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Old 09-18-2015, 11:19 AM   #1
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Refinishing Weathered, Color-Stained Door


Hi all,

Ten years ago we installed a new hemlock pine door. We finished it with Minwax water-based stain designed to accept a "decorator" color; in our case, a sort of "spice red." On top we put a semi-gloss spar finish. This finish is good in that it shows the natural wood grain. (Picture of finish attached. You can see the "original" depth of color on door edge, which is protected by the weatherstrip.)

Fast forward ten years, and the semi-gloss is now dulled and the stain somewhat faded. To repair the finish, I'd consider lightly sanding (maybe fine steel wool on panel moldings), touching up the stain where there are any nicks that show bare wood, and then refinishing with new spar finish.

But my wife would like to get the faded color closer to its original shade. If I want to reapply any of the stain (which I still have), would I need to bring the entire door finish down to bare wood? Not a pretty picture.

Are there any other good ways to get the wood grain look--or am I better off throwing in the towel, and just choosing the same color in a good PAINT, and then maybe top-coating with spar finish? The door gets a fair amount of weather.

Thanks in advance for your ideas!
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Old 09-18-2015, 12:15 PM   #2
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Stain strippers exist, but you might need to strip and/or sand off the spar finish first.

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Old 09-18-2015, 12:24 PM   #3
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Ah. I hadn't thought of stripping off the spar finish. Maybe if I did that, would it be possible to just wipe/rub a thin coat of stain into the old? Stripping stain just to get down to plain pine doesn't seem worth the trouble.
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Old 09-18-2015, 02:24 PM   #4
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Don't use steel wool with a water based stain. Any small fibers of steel wool will rust.
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Old 09-18-2015, 03:13 PM   #5
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Good tip, thanks.

My thinking now is to
Lightly sand the surface (not enough to take off the original stain)
Clean/wipe down with mineral spirits
Remove any excess and let dry finish
Finish with a few thin coats of oil-based spar urethane

Sound about right? Thanks.
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Old 09-18-2015, 04:04 PM   #6
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You are aware that the color red is one of the most susceptible colors for UV damage?
This refinishing ritual will be played out a few more times during the doors life.
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Old 09-18-2015, 04:35 PM   #7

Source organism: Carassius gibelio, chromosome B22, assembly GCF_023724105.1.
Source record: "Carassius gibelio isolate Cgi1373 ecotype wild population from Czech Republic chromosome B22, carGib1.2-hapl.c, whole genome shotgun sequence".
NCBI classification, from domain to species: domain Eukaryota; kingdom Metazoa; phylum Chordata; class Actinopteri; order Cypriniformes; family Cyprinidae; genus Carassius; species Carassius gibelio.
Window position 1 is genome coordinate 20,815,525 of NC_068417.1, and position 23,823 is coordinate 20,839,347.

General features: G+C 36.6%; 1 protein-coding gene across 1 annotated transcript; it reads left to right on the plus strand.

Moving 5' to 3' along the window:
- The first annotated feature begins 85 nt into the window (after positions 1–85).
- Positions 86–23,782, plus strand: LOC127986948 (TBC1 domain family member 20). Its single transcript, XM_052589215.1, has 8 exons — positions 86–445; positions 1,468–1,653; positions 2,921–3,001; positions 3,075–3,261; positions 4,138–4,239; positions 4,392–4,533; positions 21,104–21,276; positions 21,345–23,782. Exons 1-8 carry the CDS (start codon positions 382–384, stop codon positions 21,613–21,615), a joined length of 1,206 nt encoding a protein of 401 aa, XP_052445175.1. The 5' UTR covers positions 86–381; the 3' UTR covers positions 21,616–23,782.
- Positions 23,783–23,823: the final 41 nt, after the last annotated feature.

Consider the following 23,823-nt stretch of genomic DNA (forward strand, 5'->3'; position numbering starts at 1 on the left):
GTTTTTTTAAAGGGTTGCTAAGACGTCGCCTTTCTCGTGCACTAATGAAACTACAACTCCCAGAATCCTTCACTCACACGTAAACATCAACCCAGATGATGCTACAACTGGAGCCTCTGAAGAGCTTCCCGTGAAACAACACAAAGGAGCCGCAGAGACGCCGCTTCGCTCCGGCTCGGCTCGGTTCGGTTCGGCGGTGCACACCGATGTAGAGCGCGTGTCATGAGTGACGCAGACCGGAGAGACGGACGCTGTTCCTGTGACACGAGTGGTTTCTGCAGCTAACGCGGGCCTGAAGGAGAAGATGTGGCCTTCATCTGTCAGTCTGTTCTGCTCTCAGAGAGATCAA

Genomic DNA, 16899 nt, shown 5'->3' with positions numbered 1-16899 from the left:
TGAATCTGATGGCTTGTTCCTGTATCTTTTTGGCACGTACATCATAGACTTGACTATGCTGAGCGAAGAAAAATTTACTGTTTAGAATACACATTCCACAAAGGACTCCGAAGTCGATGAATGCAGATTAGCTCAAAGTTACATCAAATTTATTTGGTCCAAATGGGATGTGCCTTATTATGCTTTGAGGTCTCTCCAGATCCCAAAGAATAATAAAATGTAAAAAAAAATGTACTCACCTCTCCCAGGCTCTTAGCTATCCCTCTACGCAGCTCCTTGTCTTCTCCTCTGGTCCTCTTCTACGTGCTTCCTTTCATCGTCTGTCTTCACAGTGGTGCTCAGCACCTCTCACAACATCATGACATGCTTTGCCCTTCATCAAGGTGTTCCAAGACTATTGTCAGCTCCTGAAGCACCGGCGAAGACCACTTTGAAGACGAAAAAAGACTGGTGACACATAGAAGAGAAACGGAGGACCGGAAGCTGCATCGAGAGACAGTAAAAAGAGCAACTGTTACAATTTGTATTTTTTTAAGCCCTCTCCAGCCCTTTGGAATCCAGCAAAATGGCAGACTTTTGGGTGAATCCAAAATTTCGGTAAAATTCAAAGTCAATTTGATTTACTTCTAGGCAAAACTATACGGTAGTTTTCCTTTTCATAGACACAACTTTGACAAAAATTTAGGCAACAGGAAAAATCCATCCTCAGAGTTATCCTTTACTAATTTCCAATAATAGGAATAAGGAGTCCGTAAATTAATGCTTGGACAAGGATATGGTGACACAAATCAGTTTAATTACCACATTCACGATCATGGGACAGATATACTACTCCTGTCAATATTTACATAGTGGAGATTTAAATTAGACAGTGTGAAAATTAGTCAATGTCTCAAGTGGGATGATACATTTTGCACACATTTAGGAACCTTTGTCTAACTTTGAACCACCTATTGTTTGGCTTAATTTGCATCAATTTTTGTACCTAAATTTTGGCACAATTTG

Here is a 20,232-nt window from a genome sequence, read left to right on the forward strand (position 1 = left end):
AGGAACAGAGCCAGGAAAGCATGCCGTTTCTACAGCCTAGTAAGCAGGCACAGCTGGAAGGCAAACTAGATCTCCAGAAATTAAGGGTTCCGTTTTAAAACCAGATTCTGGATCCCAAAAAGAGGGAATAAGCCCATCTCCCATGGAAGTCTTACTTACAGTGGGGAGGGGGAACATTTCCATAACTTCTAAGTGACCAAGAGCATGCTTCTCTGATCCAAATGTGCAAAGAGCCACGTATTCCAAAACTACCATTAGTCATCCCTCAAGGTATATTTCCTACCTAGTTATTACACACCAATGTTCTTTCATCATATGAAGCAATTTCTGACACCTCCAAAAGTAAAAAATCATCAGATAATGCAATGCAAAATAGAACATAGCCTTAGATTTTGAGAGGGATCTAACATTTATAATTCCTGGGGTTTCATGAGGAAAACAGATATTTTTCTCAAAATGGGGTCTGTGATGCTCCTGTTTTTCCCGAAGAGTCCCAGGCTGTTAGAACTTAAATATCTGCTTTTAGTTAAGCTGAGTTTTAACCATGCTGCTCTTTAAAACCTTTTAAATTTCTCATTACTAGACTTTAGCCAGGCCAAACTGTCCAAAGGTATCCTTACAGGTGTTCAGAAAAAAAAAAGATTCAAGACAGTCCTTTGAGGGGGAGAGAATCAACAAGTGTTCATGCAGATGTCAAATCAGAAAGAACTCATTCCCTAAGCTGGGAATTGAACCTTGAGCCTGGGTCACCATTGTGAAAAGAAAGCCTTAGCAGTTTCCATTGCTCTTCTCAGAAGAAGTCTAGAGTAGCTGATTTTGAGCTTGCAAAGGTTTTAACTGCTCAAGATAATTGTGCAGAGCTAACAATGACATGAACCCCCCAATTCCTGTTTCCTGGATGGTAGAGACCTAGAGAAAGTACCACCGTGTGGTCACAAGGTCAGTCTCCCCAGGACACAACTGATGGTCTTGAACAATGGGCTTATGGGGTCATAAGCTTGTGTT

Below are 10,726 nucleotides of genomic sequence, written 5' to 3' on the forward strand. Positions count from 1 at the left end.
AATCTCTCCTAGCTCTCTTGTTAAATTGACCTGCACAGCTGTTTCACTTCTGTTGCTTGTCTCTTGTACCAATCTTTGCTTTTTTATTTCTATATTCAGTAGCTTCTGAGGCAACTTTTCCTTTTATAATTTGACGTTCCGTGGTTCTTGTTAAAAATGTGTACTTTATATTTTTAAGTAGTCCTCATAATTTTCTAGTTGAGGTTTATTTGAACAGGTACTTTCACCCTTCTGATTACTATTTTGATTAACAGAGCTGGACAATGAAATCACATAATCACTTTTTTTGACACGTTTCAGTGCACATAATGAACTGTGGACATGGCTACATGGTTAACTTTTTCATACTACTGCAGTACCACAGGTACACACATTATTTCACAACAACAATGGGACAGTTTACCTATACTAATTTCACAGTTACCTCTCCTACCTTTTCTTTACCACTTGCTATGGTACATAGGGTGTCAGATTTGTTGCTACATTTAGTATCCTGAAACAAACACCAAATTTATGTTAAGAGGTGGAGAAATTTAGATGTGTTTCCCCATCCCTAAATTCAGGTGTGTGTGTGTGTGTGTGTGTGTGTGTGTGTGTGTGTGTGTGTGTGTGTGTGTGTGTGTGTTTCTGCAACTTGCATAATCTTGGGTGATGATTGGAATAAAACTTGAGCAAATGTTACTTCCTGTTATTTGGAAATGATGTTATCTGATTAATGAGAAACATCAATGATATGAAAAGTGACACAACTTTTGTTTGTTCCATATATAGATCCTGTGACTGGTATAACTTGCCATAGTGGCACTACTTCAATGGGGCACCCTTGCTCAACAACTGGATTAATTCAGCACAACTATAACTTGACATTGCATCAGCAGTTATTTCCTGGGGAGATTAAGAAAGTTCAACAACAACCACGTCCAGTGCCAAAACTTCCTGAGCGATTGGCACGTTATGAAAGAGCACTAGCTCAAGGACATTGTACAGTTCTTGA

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Wish full thinking on your part trying to make this a quick and easy job.
Just trying to get off the Spar and the not some of the the stain is just not going to happen.
Want a sealer that will last far longer, higher build up, faster drying, does not yellow, at least 5 times the UV protection of any so called Marine Spar, self leveling then go with Bristol finish.
It's what Pro antique boat restorers use.
http://bristolfinish.us/
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Old 09-18-2015, 04:57 PM   #8
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If it's just the Spar that's faded it doesn't need to be stripped. Just rough sanded and put on a new topcoat. That's it's big advantage over poly.
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Old 09-18-2015, 05:52 PM   #9
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Quote:
Originally Posted by ToolSeeker View Post
If it's just the Spar that's faded it doesn't need to be stripped. Just rough sanded and put on a new topcoat. That's it's big advantage over poly.
Except he wants to re do the red stain. I don't see how one could get the spar off enough to re stain it without taking most of the stain with it. I am going to have to agree with old Joe here, this will not be a quick and easy job.
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Old 09-18-2015, 06:30 PM   #10
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Good points all! I am beginning to back off the idea of redoing the stain.

While I am not necessarily looking for a "quick and easy job," (when did I ever have one of those, anyway?) I am not interested in taking this door down to bare wood. It's a pine door. Before I went to that much effort, I would just punt and coat the door with paint or solid stain, and forget about recreating the original appearance.

So, the question now becomes, can I replace the spar finish that's on the door without completely starting from scratch? If so, I'll definitely look into the Bristol Spar.

As for red doors, who knows why they are so popular considering how much of a beating they take from UV. They are everywhere!

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